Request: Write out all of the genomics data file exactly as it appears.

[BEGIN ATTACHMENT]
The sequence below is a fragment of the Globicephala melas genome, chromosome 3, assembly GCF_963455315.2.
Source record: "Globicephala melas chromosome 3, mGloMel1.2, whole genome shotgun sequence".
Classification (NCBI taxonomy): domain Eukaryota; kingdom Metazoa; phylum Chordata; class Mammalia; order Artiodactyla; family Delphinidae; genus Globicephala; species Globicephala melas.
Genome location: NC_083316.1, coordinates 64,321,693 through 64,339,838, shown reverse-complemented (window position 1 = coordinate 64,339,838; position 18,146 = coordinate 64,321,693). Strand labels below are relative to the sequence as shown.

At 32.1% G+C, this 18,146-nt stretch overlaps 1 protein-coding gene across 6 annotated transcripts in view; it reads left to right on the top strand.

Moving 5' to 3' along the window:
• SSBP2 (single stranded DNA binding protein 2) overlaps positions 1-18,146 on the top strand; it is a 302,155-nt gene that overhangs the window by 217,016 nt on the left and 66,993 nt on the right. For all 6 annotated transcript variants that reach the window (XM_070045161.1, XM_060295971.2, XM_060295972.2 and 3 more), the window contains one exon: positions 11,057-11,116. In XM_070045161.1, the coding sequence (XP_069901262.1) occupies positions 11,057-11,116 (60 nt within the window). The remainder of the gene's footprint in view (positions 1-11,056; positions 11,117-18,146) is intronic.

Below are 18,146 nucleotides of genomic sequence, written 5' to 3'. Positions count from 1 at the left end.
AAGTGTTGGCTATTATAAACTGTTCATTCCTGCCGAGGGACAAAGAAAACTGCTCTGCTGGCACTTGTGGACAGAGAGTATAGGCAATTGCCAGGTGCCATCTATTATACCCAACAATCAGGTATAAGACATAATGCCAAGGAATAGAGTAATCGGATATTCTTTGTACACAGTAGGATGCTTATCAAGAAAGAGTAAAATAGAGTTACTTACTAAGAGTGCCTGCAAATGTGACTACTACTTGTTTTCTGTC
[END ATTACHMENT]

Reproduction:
The sequence below is a fragment of the Globicephala melas genome, chromosome 3, assembly GCF_963455315.2.
Source record: "Globicephala melas chromosome 3, mGloMel1.2, whole genome shotgun sequence".
Classification (NCBI taxonomy): domain Eukaryota; kingdom Metazoa; phylum Chordata; class Mammalia; order Artiodactyla; family Delphinidae; genus Globicephala; species Globicephala melas.
Genome location: NC_083316.1, coordinates 64,321,693 through 64,339,838, shown reverse-complemented (window position 1 = coordinate 64,339,838; position 18,146 = coordinate 64,321,693). Strand labels below are relative to the sequence as shown.

At 32.1% G+C, this 18,146-nt stretch overlaps 1 protein-coding gene across 6 annotated transcripts in view; it reads left to right on the top strand.

Moving 5' to 3' along the window:
• SSBP2 (single stranded DNA binding protein 2) overlaps positions 1-18,146 on the top strand; it is a 302,155-nt gene that overhangs the window by 217,016 nt on the left and 66,993 nt on the right. For all 6 annotated transcript variants that reach the window (XM_070045161.1, XM_060295971.2, XM_060295972.2 and 3 more), the window contains one exon: positions 11,057-11,116. In XM_070045161.1, the coding sequence (XP_069901262.1) occupies positions 11,057-11,116 (60 nt within the window). The remainder of the gene's footprint in view (positions 1-11,056; positions 11,117-18,146) is intronic.

Below are 18,146 nucleotides of genomic sequence, written 5' to 3'. Positions count from 1 at the left end.
AAGTGTTGGCTATTATAAACTGTTCATTCCTGCCGAGGGACAAAGAAAACTGCTCTGCTGGCACTTGTGGACAGAGAGTATAGGCAATTGCCAGGTGCCATCTATTATACCCAACAATCAGGTATAAGACATAATGCCAAGGAATAGAGTAATCGGATATTCTTTGTACACAGTAGGATGCTTATCAAGAAAGAGTAAAATAGAGTTACTTACTAAGAGTGCCTGCAAATGTGACTACTACTTGTTTTCTGTC